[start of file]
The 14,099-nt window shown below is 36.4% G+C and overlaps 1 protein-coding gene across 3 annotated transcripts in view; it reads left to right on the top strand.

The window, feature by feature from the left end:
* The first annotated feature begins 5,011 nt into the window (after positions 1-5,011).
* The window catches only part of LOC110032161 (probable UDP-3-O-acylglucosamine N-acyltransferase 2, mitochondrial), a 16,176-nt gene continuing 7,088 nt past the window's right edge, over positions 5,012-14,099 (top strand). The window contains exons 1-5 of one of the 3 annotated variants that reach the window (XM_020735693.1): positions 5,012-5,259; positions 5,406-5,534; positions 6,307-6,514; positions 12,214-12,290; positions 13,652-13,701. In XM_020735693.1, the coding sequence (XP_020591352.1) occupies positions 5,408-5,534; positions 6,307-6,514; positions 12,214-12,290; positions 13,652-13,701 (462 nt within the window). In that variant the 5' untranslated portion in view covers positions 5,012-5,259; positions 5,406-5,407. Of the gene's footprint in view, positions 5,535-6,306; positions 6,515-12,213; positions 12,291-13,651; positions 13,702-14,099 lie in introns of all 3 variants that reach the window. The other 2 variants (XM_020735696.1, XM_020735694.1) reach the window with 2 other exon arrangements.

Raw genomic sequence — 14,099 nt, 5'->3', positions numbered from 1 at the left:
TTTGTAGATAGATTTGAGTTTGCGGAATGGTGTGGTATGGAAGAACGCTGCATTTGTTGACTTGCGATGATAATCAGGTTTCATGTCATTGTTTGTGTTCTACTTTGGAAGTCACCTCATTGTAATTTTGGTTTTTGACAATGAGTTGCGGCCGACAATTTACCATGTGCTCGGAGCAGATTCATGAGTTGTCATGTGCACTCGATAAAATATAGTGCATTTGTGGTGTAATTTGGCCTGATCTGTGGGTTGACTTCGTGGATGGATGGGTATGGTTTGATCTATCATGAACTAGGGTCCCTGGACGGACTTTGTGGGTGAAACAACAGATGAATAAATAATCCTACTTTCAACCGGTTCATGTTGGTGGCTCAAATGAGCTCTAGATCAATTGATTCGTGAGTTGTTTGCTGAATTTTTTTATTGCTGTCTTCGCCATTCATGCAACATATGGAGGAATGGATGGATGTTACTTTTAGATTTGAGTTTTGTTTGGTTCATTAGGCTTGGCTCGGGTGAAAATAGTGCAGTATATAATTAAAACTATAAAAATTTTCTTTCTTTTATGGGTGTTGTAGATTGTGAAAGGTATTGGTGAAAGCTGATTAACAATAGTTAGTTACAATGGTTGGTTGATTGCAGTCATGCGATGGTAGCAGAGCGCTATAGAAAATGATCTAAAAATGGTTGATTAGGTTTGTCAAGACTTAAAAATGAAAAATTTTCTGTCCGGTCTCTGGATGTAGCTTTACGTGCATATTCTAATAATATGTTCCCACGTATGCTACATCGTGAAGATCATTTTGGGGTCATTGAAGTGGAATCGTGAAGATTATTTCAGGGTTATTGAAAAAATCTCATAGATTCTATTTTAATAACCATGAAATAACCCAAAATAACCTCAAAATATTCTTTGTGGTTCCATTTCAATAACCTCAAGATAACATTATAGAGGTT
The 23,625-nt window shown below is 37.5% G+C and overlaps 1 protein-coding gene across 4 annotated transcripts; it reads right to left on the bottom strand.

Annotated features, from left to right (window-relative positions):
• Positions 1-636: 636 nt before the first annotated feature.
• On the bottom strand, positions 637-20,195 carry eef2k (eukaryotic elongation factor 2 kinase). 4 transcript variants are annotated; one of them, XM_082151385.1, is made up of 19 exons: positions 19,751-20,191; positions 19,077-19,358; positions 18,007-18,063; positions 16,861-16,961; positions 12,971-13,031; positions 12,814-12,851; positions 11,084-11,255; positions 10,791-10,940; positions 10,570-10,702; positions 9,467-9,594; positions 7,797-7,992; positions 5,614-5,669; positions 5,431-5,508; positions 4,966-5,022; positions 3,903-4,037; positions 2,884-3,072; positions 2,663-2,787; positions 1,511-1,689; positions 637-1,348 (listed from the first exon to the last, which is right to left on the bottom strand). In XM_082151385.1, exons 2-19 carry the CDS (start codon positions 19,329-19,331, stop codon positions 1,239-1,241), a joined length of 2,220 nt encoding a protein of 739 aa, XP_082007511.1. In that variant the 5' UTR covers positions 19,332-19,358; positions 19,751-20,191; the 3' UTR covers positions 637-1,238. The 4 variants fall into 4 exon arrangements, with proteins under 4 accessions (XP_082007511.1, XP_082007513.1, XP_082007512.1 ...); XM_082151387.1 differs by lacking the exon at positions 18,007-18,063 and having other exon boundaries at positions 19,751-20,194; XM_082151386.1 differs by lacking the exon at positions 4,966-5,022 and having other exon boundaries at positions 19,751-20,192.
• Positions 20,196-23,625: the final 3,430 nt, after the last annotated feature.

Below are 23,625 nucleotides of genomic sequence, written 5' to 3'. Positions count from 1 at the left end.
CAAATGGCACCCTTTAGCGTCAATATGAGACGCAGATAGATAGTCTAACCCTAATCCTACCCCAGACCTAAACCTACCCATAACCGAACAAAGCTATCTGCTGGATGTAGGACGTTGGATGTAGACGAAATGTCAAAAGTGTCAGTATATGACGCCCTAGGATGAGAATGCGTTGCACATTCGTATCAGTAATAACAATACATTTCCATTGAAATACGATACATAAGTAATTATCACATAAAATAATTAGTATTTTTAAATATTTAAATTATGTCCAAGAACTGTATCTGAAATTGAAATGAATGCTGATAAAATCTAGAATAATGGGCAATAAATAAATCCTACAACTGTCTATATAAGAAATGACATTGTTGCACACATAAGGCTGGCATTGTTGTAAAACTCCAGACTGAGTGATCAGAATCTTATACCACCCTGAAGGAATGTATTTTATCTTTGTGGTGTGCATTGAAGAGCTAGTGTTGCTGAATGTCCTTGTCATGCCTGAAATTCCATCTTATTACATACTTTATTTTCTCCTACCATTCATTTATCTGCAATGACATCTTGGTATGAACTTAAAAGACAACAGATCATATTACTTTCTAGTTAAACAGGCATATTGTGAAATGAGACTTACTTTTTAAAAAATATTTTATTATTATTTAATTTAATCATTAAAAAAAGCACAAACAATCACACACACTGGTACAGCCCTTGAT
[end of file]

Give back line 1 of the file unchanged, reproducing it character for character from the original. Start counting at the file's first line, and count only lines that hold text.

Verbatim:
The 14,099-nt window shown below is 36.4% G+C and overlaps 1 protein-coding gene across 3 annotated transcripts in view; it reads left to right on the top strand.